James Casebere’s pioneering work, as a member of the Pictures Generation, presaged what subsequently came to be known as constructed photography. The models Casebere extensively researches and constructs explore architectural, art historical, and cinematic sources. Made of everyday materials pared down to essential forms, the models are subsequently carefully lit and photographed in his studio. These empty, abandoned spaces are hauntingly evocative and often suggest either prior, or forthcoming usage or events, encouraging the viewer to imagine a narrative, or otherwise construct a symbolic, emotional and iconic reading of the work.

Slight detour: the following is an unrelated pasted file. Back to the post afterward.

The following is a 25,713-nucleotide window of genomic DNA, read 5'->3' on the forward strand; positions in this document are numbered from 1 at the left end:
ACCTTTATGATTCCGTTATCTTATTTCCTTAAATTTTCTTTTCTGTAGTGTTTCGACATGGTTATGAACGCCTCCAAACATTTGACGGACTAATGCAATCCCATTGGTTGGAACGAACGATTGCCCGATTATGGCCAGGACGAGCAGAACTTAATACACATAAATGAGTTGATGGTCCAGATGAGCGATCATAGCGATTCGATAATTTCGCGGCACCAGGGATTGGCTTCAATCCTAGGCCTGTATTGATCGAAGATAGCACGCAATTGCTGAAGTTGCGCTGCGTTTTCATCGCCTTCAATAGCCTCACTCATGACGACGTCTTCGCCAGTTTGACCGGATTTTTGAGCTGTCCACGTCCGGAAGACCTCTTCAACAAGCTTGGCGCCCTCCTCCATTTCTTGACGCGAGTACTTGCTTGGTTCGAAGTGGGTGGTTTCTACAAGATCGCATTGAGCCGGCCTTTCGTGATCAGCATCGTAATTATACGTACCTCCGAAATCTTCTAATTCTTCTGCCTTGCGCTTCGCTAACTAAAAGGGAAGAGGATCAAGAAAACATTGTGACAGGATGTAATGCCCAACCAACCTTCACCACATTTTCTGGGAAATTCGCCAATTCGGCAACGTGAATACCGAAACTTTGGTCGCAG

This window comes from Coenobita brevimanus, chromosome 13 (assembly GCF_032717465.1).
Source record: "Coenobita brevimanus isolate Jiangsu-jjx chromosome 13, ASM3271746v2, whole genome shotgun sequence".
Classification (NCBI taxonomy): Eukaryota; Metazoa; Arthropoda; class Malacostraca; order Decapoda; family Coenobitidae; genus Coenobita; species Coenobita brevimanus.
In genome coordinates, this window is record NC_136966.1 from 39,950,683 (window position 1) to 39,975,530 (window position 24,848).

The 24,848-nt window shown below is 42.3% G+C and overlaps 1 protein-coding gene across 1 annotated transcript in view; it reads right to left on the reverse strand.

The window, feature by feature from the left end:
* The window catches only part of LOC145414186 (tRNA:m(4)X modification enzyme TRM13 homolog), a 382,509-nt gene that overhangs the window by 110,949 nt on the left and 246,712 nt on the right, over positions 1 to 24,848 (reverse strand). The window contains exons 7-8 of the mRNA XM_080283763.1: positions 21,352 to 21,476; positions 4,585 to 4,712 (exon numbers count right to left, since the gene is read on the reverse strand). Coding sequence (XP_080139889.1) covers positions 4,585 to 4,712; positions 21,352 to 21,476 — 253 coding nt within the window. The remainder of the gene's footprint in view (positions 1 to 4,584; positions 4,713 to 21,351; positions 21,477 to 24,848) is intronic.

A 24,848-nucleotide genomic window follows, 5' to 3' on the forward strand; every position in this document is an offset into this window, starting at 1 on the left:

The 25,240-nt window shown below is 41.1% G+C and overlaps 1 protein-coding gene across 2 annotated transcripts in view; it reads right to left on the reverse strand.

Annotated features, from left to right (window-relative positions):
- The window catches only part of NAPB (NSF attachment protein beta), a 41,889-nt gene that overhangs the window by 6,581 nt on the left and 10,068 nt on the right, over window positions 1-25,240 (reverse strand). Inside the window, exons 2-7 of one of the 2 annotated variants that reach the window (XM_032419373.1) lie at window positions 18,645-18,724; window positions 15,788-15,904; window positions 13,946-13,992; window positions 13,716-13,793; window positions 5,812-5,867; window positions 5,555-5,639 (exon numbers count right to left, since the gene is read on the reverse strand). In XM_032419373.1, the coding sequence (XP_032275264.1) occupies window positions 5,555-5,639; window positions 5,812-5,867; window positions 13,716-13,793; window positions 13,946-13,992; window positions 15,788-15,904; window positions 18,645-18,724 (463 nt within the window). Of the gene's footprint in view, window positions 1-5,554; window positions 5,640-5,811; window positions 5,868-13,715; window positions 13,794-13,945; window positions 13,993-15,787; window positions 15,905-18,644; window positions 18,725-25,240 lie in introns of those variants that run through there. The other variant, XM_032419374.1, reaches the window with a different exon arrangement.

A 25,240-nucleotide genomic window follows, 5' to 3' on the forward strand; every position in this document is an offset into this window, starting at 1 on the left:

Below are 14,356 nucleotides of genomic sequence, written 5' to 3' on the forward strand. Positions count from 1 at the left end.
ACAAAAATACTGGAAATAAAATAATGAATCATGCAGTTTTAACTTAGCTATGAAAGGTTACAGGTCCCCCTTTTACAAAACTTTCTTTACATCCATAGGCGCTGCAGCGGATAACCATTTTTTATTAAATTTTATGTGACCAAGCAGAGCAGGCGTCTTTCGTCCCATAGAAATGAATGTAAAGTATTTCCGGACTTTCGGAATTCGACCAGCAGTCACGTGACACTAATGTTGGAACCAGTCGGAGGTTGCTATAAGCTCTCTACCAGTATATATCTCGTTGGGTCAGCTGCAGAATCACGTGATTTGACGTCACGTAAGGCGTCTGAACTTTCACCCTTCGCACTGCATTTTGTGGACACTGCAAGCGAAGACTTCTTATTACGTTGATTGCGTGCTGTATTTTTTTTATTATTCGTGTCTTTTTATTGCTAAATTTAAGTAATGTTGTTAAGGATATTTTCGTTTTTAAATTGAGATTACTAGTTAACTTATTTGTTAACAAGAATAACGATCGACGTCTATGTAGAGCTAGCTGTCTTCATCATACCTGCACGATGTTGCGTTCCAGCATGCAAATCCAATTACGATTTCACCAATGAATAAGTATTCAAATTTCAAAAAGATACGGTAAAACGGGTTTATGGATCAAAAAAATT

Casebere’s early works are devoid of color and focus on the dramatic emotional impact of the work, much like early black and white films. In works such as Storefront, 1982 and Venice Ghetto, 1985 he eliminates extraneous details to create dynamic lighting effects which intentionally evoke memories and feelings triggered by the architectural spaces he invents. In the early 2000’s Casebere demonstrated his interest in a diverse range of iconic, international architectural spaces including the momentarily empty, but flooded space of Yellow Hallway, inspired by a stairwell at Versailles, and the traditional and ancient styles of both religious and vernacular architectures such as a Sienese palazzo in Sienna (Vertical). The most recent works in the exhibition were inspired by world-renowned Mexican architect Luis Barragán. These works incorporate Barragán’s sumptuous use of color, dramatic light and simple haptic, planar surfaces evoking a serene austerity reminiscent Casebere’s early series of work.